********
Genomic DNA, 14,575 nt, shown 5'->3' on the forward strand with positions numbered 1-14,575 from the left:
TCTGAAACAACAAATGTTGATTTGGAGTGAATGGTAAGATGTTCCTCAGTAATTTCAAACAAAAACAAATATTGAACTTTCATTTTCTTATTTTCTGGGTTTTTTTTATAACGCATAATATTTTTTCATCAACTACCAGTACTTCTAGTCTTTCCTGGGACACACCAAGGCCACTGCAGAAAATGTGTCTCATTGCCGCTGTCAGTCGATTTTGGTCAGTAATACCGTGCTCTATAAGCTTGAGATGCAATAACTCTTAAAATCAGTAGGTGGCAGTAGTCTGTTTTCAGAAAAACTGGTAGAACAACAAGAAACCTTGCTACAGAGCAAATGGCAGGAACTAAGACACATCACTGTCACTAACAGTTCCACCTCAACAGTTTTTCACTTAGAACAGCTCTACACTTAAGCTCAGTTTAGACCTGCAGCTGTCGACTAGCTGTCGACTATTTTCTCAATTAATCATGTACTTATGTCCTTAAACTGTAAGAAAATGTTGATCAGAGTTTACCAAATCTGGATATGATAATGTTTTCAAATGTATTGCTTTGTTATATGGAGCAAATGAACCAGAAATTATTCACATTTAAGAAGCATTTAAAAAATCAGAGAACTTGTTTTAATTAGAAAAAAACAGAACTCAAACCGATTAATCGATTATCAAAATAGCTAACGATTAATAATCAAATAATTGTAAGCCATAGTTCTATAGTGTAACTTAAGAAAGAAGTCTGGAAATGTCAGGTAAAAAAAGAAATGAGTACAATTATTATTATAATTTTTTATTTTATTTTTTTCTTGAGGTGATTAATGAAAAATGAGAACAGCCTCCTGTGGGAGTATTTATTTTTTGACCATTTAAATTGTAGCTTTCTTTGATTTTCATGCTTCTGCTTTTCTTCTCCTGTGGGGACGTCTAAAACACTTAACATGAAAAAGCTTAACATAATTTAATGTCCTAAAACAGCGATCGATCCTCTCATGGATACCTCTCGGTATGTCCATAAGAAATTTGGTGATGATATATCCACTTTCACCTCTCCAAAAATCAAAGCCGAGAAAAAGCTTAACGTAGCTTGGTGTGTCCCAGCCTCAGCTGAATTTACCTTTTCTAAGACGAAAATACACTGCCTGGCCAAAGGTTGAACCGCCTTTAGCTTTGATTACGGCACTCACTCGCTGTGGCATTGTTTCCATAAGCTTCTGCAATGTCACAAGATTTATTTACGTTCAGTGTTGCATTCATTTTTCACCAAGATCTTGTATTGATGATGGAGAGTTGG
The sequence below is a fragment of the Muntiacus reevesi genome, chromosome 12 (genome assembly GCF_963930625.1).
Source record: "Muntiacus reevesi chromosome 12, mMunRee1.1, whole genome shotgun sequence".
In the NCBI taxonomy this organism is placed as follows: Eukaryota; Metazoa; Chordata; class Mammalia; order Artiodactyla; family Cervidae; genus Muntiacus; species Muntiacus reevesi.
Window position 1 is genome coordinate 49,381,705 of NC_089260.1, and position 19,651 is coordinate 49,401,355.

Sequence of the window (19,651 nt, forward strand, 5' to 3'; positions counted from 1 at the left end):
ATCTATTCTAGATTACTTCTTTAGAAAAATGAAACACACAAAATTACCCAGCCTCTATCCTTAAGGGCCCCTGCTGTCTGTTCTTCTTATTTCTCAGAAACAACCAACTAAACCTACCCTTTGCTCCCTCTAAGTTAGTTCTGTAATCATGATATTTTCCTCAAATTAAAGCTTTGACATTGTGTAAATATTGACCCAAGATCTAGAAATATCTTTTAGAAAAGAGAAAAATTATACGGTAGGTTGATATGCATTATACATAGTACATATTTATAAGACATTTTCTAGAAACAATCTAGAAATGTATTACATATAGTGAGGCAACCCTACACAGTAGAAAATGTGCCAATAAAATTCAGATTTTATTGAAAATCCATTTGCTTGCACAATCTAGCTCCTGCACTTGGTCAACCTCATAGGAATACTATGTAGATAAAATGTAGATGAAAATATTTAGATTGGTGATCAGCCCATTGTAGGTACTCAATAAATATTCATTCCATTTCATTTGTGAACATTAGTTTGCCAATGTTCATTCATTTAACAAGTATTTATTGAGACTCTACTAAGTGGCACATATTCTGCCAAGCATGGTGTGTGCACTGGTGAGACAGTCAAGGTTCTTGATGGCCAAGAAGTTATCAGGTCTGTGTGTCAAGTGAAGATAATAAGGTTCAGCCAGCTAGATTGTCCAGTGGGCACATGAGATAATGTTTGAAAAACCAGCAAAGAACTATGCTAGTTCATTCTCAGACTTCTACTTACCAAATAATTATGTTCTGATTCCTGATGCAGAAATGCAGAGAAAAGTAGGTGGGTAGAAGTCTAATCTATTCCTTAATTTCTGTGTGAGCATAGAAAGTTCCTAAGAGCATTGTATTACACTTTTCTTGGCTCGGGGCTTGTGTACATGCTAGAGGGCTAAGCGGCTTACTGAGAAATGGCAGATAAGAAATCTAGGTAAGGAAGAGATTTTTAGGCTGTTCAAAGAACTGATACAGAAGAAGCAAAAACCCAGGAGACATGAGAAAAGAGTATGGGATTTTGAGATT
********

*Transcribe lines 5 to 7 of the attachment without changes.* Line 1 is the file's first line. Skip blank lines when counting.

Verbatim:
In the NCBI taxonomy this organism is placed as follows: Eukaryota; Metazoa; Chordata; class Mammalia; order Artiodactyla; family Cervidae; genus Muntiacus; species Muntiacus reevesi.
Window position 1 is genome coordinate 49,381,705 of NC_089260.1, and position 19,651 is coordinate 49,401,355.

Sequence of the window (19,651 nt, forward strand, 5' to 3'; positions counted from 1 at the left end):